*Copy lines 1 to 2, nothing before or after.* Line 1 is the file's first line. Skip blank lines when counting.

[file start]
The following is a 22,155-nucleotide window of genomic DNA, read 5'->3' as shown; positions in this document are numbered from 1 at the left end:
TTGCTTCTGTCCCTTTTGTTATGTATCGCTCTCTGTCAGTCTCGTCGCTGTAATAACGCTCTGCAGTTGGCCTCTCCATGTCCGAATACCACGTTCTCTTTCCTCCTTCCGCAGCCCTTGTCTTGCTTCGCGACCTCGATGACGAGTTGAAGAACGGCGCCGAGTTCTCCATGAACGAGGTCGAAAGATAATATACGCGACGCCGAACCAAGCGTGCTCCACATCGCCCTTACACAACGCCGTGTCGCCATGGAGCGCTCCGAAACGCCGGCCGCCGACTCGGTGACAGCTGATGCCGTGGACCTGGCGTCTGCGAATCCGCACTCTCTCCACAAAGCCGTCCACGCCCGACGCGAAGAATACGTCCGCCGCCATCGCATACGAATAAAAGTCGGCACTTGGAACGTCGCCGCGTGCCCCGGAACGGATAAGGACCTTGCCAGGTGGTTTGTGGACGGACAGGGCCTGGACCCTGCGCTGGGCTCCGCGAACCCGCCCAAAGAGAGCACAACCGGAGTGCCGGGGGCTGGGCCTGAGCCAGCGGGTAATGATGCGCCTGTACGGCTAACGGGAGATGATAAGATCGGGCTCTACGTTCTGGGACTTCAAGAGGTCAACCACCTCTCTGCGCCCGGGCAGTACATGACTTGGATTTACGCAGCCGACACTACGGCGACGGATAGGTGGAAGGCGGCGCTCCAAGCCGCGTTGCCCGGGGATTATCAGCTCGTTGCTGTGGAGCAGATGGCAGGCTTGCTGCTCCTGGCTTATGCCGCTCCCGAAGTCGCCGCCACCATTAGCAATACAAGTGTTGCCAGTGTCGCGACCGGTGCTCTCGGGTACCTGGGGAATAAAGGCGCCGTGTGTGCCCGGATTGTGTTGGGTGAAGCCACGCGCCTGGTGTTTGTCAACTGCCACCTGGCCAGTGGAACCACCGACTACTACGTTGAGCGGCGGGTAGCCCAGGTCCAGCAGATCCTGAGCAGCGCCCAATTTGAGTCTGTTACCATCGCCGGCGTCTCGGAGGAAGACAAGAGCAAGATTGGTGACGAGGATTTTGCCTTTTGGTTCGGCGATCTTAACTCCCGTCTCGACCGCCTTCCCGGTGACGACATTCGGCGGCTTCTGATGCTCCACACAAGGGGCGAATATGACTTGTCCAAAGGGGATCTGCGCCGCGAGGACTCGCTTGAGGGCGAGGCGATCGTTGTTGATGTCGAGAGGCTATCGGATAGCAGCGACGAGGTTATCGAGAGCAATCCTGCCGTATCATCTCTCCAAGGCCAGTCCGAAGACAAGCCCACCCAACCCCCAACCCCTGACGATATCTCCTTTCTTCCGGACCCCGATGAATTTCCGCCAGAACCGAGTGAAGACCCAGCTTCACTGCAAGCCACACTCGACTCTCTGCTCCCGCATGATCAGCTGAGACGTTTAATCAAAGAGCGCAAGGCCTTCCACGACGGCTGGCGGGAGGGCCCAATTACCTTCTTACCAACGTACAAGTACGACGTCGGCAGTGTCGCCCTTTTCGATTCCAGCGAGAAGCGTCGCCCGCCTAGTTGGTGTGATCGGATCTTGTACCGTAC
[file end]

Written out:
The following is a 22,155-nucleotide window of genomic DNA, read 5'->3' as shown; positions in this document are numbered from 1 at the left end:
TTGCTTCTGTCCCTTTTGTTATGTATCGCTCTCTGTCAGTCTCGTCGCTGTAATAACGCTCTGCAGTTGGCCTCTCCATGTCCGAATACCACGTTCTCTTTCCTCCTTCCGCAGCCCTTGTCTTGCTTCGCGACCTCGATGACGAGTTGAAGAACGGCGCCGAGTTCTCCATGAACGAGGTCGAAAGATAATATACGCGACGCCGAACCAAGCGTGCTCCACATCGCCCTTACACAACGCCGTGTCGCCATGGAGCGCTCCGAAACGCCGGCCGCCGACTCGGTGACAGCTGATGCCGTGGACCTGGCGTCTGCGAATCCGCACTCTCTCCACAAAGCCGTCCACGCCCGACGCGAAGAATACGTCCGCCGCCATCGCATACGAATAAAAGTCGGCACTTGGAACGTCGCCGCGTGCCCCGGAACGGATAAGGACCTTGCCAGGTGGTTTGTGGACGGACAGGGCCTGGACCCTGCGCTGGGCTCCGCGAACCCGCCCAAAGAGAGCACAACCGGAGTGCCGGGGGCTGGGCCTGAGCCAGCGGGTAATGATGCGCCTGTACGGCTAACGGGAGATGATAAGATCGGGCTCTACGTTCTGGGACTTCAAGAGGTCAACCACCTCTCTGCGCCCGGGCAGTACATGACTTGGATTTACGCAGCCGACACTACGGCGACGGATAGGTGGAAGGCGGCGCTCCAAGCCGCGTTGCCCGGGGATTATCAGCTCGTTGCTGTGGAGCAGATGGCAGGCTTGCTGCTCCTGGCTTATGCCGCTCCCGAAGTCGCCGCCACCATTAGCAATACAAGTGTTGCCAGTGTCGCGACCGGTGCTCTCGGGTACCTGGGGAATAAAGGCGCCGTGTGTGCCCGGATTGTGTTGGGTGAAGCCACGCGCCTGGTGTTTGTCAACTGCCACCTGGCCAGTGGAACCACCGACTACTACGTTGAGCGGCGGGTAGCCCAGGTCCAGCAGATCCTGAGCAGCGCCCAATTTGAGTCTGTTACCATCGCCGGCGTCTCGGAGGAAGACAAGAGCAAGATTGGTGACGAGGATTTTGCCTTTTGGTTCGGCGATCTTAACTCCCGTCTCGACCGCCTTCCCGGTGACGACATTCGGCGGCTTCTGATGCTCCACACAAGGGGCGAATATGACTTGTCCAAAGGGGATCTGCGCCGCGAGGACTCGCTTGAGGGCGAGGCGATCGTTGTTGATGTCGAGAGGCTATCGGATAGCAGCGACGAGGTTATCGAGAGCAATCCTGCCGTATCATCTCTCCAAGGCCAGTCCGAAGACAAGCCCACCCAACCCCCAACCCCTGACGATATCTCCTTTCTTCCGGACCCCGATGAATTTCCGCCAGAACCGAGTGAAGACCCAGCTTCACTGCAAGCCACACTCGACTCTCTGCTCCCGCATGATCAGCTGAGACGTTTAATCAAAGAGCGCAAGGCCTTCCACGACGGCTGGCGGGAGGGCCCAATTACCTTCTTACCAACGTACAAGTACGACGTCGGCAGTGTCGCCCTTTTCGATTCCAGCGAGAAGCGTCGCCCGCCTAGTTGGTGTGATCGGATCTTGTACCGTAC